In December of 2015, I turned forty, an occasion which prompted much existential thought. To “celebrate” the occasion, I compiled My Life’s Playlist, a collection of one song from each year that I’d lived. In the 40 days preceding my birthday, I identified a song a day, starting with Bruce Springsteen’s “Thunder Road” from 1975 and ending with Lera Lynn’s “The Only Thing Worth Fighting For” from 2015. In posting my choices to Facebook, I used the hashtag #40Songs40Days40Years. A fun project it was (and a challenge, particularly when I reached the meaningful songs of the early 1990’s, of which there were many). You can read about that experiment – and see all of the song selections – here. If you find yourself on Spotify, you listen to the full set of songs here.
As this year’s birthday approached, I knew I would add a new song to the list to represent 2016, a year which has robbed us of too many artists and musicians. The choice this year was simple: the powerful and somber “Blackstar” from David Bowie’s album of the same name. Released on January 8, 2016 (which also happened to be Bowie’s 69th birthday), the album was somewhat of a surprise foreshadowed only by a few digital singles in late 2015. Bowie’s death just two days later on January 10 stunned the world.
Although it was technically released as one of those digital singles on November 19, 2015 (a month to the day before my fortieth birthday), “Blackstar” properly arrived two months later with the formal release of the album of the same name. I listened to it that day, unaware that the song would become all the more haunting in just 48 hours when we would all learn the sad news. Now, knowing what we know would come, the song – intended by Bowie to serve as his final farewell to his fans – is overpowering:
Something happened on the day he died,
Spirit rose a meter and stepped aside,
Somebody else took his place, and bravely cried:
(I’m a Blackstar, I’m a Blackstar).
I’ve thought about Bowie a great deal in 2016. I read Rob Sheffield’s excellent book, On Bowie, a collection of a music critic’s observations and memories released just five months after Bowie’s death. Not once, but twice, I saw The Wham Bam Bowie Band, a tribute band based in nearby Asheville, North Carolina (a video of whom you can find below). A week after his death, I penned my own obituary of Bowie, in which I wrote:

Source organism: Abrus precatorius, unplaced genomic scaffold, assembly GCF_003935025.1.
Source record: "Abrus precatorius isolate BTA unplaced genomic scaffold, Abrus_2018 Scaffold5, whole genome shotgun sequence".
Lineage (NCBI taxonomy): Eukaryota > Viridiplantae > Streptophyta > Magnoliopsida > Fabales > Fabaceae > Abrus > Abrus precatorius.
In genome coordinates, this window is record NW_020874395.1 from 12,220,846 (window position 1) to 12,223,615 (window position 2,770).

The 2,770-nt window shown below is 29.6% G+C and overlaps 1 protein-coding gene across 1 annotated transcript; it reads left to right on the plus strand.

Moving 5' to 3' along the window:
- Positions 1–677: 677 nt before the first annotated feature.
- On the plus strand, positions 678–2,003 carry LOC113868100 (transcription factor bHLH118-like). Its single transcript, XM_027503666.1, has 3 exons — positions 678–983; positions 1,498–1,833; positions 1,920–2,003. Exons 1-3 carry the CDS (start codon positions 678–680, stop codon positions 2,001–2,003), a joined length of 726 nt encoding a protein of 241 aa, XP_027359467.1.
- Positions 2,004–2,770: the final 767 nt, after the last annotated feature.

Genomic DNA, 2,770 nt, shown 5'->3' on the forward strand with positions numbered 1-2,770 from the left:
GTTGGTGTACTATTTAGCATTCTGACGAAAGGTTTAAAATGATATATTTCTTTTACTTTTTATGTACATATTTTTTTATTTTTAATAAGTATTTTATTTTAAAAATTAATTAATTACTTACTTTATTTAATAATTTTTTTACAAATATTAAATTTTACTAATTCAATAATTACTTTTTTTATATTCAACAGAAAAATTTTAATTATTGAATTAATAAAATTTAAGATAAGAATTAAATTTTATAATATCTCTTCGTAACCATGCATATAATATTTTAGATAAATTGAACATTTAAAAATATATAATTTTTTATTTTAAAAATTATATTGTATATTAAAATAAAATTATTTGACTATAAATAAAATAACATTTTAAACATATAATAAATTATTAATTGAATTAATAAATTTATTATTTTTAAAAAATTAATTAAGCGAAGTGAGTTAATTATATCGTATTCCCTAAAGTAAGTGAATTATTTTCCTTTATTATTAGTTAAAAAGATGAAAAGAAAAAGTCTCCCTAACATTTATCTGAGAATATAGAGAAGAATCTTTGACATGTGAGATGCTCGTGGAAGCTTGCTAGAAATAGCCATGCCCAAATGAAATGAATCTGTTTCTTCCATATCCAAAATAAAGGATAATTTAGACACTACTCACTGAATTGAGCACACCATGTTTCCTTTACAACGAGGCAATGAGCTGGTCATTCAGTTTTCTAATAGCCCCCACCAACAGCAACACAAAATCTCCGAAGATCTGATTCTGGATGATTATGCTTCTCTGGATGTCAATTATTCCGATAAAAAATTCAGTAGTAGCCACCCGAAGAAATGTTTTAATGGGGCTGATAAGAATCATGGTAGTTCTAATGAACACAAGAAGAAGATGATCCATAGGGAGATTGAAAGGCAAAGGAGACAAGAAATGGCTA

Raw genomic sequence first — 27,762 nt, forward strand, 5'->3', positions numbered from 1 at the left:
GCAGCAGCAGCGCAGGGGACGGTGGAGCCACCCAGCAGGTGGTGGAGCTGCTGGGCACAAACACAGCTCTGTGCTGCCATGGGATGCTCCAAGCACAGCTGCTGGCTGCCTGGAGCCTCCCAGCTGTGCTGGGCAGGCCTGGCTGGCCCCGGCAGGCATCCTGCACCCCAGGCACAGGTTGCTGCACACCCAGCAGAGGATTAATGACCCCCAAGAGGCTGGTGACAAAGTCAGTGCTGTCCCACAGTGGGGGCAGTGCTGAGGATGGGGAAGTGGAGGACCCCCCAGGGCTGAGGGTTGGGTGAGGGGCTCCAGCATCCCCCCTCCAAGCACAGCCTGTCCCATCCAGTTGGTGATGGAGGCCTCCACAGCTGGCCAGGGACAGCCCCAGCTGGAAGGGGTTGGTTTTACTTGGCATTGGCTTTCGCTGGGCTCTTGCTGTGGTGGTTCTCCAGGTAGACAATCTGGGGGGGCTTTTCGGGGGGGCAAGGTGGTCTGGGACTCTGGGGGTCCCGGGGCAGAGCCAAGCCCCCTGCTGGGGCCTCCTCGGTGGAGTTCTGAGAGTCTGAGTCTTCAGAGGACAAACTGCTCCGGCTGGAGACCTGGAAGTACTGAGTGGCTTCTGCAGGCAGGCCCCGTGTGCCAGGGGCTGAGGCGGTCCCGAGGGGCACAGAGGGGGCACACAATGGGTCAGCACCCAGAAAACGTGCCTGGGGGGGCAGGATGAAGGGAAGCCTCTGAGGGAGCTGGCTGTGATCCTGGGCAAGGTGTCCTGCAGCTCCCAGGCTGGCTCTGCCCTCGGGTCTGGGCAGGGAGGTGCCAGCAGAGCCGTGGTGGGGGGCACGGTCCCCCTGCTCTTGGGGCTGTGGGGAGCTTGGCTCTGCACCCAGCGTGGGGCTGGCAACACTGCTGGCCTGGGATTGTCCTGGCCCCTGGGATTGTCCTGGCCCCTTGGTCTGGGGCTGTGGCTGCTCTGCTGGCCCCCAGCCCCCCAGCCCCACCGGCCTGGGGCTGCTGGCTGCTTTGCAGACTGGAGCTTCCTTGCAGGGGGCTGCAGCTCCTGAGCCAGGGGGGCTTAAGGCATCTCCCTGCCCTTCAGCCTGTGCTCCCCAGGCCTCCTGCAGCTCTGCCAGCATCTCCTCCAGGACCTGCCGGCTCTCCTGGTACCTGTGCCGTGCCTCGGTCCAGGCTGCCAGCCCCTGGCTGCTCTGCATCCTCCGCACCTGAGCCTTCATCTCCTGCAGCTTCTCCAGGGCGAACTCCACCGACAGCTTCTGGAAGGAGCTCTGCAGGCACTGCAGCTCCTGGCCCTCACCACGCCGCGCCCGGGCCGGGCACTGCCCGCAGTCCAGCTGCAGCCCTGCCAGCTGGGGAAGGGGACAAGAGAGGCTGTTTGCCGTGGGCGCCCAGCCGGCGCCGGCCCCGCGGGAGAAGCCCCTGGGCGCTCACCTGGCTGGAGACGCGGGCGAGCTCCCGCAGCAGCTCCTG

Now we find ourselves a part of a popular culture absent David Bowie, once its ubiquitous fixture. For many, including myself, there was never until this week a cultural landscape that existed without Bowie thriving therein. As Jemaine Clement, a member of New Zealand’s Flight of the Conchords musical duo, remarked on behalf of that group, “Both born in the ’70s, we hadn’t witnessed a world without Bowie.” To fans and followers of popular music, Bowie remained omnipresent in both his output and influence, and we always anticipated that he would soon release something intriguing and new. Unlike many of his contemporaries who long ago lost whatever edge they once maintained, Bowie never halted his quest to experiment and reinvent himself. One need only listen to Blackstar, his haunting final album released just a few days before his death, to confirm that fact. Its stark album cover . . . now seems especially foreboding in light of what we would soon learn about the state of his health.
There were other songs which resonated with me this year, including Angel Olsen’s “Shut Up Kiss Me,” Radiohead’s “True Love Waits” (an ancient song by the band finally seeing its official studio release), and, of course, Leonard Cohen’s “You Want It Darker” (the emotive impact of which was also amplified by the artist’s death shortly after its release).
But, to me, “Blackstar” was the only choice for My Life’s Playlist for 2016. I chose Bowie’s “Heroes” – a marvelous gem – as the selection for 1977. In fact, only Bowie, Radiohead, and Arcade Fire appeared more than once on the playlist. Requiescat in pace, David Bowie.